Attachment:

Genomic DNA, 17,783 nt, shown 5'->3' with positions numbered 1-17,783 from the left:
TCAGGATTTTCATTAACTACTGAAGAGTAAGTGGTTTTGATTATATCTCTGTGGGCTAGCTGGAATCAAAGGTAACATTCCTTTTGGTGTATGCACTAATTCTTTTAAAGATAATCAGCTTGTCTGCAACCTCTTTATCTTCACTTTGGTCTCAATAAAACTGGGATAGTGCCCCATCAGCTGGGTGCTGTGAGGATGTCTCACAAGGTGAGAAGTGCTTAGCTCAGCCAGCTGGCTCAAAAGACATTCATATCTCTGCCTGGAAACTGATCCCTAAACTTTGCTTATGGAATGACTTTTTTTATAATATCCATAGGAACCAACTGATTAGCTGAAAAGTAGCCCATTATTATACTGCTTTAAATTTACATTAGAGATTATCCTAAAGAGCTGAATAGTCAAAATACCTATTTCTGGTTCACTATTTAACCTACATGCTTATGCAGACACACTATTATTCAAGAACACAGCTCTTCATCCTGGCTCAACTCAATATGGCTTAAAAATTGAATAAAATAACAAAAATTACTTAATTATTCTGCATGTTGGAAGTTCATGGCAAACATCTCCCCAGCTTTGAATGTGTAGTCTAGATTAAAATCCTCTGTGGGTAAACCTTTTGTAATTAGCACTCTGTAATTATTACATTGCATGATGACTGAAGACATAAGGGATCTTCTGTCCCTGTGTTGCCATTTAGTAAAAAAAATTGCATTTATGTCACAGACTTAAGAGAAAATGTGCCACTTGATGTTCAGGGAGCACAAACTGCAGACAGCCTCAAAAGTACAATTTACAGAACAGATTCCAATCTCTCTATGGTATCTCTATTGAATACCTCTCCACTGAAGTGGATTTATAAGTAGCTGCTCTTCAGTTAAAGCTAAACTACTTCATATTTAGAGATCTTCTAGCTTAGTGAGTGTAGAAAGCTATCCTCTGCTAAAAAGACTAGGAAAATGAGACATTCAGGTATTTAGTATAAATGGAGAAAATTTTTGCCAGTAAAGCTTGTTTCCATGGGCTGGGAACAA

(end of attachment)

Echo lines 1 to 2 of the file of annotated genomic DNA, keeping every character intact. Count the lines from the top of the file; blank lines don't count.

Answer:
Genomic DNA, 17,783 nt, shown 5'->3' with positions numbered 1-17,783 from the left:
TCAGGATTTTCATTAACTACTGAAGAGTAAGTGGTTTTGATTATATCTCTGTGGGCTAGCTGGAATCAAAGGTAACATTCCTTTTGGTGTATGCACTAATTCTTTTAAAGATAATCAGCTTGTCTGCAACCTCTTTATCTTCACTTTGGTCTCAATAAAACTGGGATAGTGCCCCATCAGCTGGGTGCTGTGAGGATGTCTCACAAGGTGAGAAGTGCTTAGCTCAGCCAGCTGGCTCAAAAGACATTCATATCTCTGCCTGGAAACTGATCCCTAAACTTTGCTTATGGAATGACTTTTTTTATAATATCCATAGGAACCAACTGATTAGCTGAAAAGTAGCCCATTATTATACTGCTTTAAATTTACATTAGAGATTATCCTAAAGAGCTGAATAGTCAAAATACCTATTTCTGGTTCACTATTTAACCTACATGCTTATGCAGACACACTATTATTCAAGAACACAGCTCTTCATCCTGGCTCAACTCAATATGGCTTAAAAATTGAATAAAATAACAAAAATTACTTAATTATTCTGCATGTTGGAAGTTCATGGCAAACATCTCCCCAGCTTTGAATGTGTAGTCTAGATTAAAATCCTCTGTGGGTAAACCTTTTGTAATTAGCACTCTGTAATTATTACATTGCATGATGACTGAAGACATAAGGGATCTTCTGTCCCTGTGTTGCCATTTAGTAAAAAAAATTGCATTTATGTCACAGACTTAAGAGAAAATGTGCCACTTGATGTTCAGGGAGCACAAACTGCAGACAGCCTCAAAAGTACAATTTACAGAACAGATTCCAATCTCTCTATGGTATCTCTATTGAATACCTCTCCACTGAAGTGGATTTATAAGTAGCTGCTCTTCAGTTAAAGCTAAACTACTTCATATTTAGAGATCTTCTAGCTTAGTGAGTGTAGAAAGCTATCCTCTGCTAAAAAGACTAGGAAAATGAGACATTCAGGTATTTAGTATAAATGGAGAAAATTTTTGCCAGTAAAGCTTGTTTCCATGGGCTGGGAACAA